In your company or organization, among the people who use the Coveo Cloud administration console, few need to access all its features. Depending on how responsibilities are delegated, some users may only need to access a service or perhaps even a single page of the administration console to accomplish their tasks. Similarly, the Coveo Cloud API keys you create may only need to have access to a specific domain of your Coveo Cloud organization to serve their purpose (see Adding and Managing API Keys).
As an administration console user allowed to create or edit groups or API keys, you may want to prevent users from viewing or editing features or resources that are not relevant to their tasks (see Adding and Managing Groups, Adding and Managing API Keys, and Principle of Least Privilege). The group and privilege features allow you to customize user and API key access to your Coveo Cloud organization.
The operation of granting privileges is not to be taken lightly, as insufficient privileges can hinder task accomplishment, while inadequate or unnecessary privileges could lead to accidents or misuse. When allowed to delegate powers, you should have a good understanding of how the Coveo Cloud privilege system works and be well aware of the implications of each choice you make. In this regard, Coveo strongly recommends thoroughly reading its privilege documentation before granting privileges or editing a privilege set, and enforcing the principle of least privilege, i.e., granting just enough privileges for the grantee to perform their task (see Privilege Management and Principle of Least Privilege).
Privileges have nothing to do with access permissions on source items (see Coveo Cloud V2 Management of Security Identities and Item Permissions). Coveo Cloud organization privileges allow you to control what grantees can do through the Coveo Cloud administration console or APIs, while permissions on source items are dependent on your source configuration and determine which items each end user can see as search results in a Coveo search interface.
A privilege is an ability applied to a domain. This combination determines what a user can do in the administration console. Abilities are represented by verbs, such as view, edit, and create, while domains are a subset of data and features of a Coveo Cloud organization. Most of the pages in the Coveo Cloud administration console are named after an organization domain, but not all domains correspond to a page.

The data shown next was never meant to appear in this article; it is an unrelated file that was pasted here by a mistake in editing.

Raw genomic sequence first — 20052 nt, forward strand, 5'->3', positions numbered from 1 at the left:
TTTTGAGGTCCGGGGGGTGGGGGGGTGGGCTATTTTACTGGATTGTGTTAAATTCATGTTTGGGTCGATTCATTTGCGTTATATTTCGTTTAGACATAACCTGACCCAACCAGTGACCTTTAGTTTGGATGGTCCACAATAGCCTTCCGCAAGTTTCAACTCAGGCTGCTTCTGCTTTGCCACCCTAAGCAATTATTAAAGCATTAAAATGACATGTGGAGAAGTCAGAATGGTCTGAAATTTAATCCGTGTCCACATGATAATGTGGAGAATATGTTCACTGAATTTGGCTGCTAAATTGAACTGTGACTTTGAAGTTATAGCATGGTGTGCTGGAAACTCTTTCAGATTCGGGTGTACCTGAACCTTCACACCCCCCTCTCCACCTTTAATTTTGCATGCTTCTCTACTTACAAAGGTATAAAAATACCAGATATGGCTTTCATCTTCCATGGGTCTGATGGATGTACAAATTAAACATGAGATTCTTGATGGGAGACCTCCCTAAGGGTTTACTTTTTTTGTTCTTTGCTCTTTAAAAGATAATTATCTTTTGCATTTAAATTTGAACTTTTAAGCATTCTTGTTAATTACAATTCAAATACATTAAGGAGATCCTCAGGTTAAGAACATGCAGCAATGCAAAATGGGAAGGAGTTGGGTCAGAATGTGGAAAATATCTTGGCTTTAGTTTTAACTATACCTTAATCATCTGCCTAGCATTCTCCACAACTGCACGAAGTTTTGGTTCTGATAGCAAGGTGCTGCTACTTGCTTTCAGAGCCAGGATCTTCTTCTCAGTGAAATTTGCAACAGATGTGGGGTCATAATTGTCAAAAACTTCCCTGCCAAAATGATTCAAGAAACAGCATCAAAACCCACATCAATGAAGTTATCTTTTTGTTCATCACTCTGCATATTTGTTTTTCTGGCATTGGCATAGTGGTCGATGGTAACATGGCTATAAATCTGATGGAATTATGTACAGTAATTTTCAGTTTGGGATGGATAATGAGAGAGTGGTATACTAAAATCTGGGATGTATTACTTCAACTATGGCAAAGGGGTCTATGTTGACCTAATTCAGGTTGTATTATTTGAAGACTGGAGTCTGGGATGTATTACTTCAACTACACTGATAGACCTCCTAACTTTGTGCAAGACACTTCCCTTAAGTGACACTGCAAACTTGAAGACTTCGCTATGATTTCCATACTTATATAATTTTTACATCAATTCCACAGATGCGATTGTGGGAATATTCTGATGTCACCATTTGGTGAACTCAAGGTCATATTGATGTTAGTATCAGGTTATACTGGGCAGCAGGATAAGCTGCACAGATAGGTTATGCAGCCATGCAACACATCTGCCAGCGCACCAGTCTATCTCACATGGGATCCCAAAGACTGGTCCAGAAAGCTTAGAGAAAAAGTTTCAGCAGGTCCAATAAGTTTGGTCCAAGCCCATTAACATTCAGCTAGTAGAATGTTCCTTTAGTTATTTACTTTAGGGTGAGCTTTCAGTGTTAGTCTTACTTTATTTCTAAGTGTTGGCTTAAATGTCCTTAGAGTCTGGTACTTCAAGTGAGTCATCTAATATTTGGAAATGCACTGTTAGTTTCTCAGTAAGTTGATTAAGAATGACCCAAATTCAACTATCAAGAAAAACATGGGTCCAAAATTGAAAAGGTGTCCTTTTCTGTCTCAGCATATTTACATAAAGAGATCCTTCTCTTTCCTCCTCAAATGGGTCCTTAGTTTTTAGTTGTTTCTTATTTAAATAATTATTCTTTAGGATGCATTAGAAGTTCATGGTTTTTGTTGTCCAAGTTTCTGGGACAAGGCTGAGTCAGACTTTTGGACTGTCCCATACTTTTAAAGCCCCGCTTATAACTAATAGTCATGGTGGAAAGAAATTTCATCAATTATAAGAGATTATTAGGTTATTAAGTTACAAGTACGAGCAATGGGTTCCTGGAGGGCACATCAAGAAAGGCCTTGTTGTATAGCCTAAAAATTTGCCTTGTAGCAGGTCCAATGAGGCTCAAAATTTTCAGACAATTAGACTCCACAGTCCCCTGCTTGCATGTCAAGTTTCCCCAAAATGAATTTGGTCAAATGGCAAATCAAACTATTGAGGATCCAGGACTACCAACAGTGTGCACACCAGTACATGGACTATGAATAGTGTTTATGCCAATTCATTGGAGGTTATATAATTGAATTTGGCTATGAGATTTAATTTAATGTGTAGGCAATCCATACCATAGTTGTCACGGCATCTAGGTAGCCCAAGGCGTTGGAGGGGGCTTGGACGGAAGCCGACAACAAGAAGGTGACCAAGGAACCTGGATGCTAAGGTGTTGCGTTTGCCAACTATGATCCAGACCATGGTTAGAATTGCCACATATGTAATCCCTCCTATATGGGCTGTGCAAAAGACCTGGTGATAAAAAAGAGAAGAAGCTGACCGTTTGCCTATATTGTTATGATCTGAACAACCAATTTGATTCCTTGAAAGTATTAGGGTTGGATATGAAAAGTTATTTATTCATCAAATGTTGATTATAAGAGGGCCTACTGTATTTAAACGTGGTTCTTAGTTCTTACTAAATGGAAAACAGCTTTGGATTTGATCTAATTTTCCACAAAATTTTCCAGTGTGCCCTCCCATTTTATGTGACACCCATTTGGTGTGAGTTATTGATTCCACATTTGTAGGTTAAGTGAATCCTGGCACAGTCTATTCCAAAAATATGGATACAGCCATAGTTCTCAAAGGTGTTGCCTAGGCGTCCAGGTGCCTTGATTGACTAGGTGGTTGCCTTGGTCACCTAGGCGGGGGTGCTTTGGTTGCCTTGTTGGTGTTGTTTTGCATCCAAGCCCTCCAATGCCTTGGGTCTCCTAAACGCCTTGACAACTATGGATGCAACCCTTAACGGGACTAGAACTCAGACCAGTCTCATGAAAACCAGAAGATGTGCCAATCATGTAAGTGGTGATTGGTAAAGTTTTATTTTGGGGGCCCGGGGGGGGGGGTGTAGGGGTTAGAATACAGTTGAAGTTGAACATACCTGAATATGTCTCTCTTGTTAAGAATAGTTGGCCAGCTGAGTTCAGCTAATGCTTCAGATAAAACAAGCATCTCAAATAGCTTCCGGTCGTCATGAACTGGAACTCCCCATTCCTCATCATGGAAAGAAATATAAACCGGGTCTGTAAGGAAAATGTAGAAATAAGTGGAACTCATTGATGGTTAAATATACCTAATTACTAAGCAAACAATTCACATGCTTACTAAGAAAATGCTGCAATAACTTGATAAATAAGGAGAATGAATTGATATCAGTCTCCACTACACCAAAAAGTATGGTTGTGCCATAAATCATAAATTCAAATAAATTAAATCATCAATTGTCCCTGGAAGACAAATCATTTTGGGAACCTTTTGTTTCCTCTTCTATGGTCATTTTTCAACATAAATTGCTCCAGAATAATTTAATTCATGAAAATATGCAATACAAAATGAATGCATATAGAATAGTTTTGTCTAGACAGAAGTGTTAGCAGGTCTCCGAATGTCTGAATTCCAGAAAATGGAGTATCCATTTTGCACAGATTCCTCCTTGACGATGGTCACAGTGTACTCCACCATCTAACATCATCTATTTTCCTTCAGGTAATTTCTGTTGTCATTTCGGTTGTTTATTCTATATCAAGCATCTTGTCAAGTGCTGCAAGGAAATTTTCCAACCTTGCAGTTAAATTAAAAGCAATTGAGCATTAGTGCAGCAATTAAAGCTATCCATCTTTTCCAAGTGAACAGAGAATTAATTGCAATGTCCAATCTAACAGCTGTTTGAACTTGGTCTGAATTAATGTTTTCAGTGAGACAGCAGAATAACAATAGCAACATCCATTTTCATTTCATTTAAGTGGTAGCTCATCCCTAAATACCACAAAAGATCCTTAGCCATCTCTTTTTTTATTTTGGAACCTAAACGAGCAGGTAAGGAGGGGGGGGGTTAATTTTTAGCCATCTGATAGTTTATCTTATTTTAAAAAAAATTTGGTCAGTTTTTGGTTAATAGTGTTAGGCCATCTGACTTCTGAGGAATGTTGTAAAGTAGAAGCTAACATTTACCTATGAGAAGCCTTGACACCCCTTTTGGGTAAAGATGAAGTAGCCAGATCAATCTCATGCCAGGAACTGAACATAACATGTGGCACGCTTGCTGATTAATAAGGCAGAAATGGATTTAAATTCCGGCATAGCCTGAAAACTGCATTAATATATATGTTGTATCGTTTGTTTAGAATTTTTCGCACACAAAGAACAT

Beside administration console pages, domains can also correspond to actions or sets of data available in the console, such as Execute queries, View activities, and View all content. Moreover, since domains do not represent pages of the administration console, one often needs more than one privilege to access a single page or all the features and panels of a page.
For an administration console user to create a new field in the Fields page, they need the following privileges:
- The ability to view data in the Fields domain, as one cannot edit content without having access to it.
- The ability to edit data in the Fields domain.
- The ability to create data in the Fields domain.
- The ability to view data in the Organization domain (see Minimum Privilege).
Moreover, the Fields page contains a button allowing users to view activities related to fields. To review these activities as part of their field management duties, a user would also need the privilege to view activity data in addition to the privileges listed above.
The example above shows that several abilities may be required to edit the data of a single page of the Coveo Cloud administration console. So, to simplify the task of granting privileges to a user or API key, the Coveo Cloud administration console uses access levels to combine abilities related to a domain. In this regard, access levels are described as lower (or of lesser importance) if they represent fewer abilities than another level for the same domain, or higher (or of higher importance) if they represent more abilities.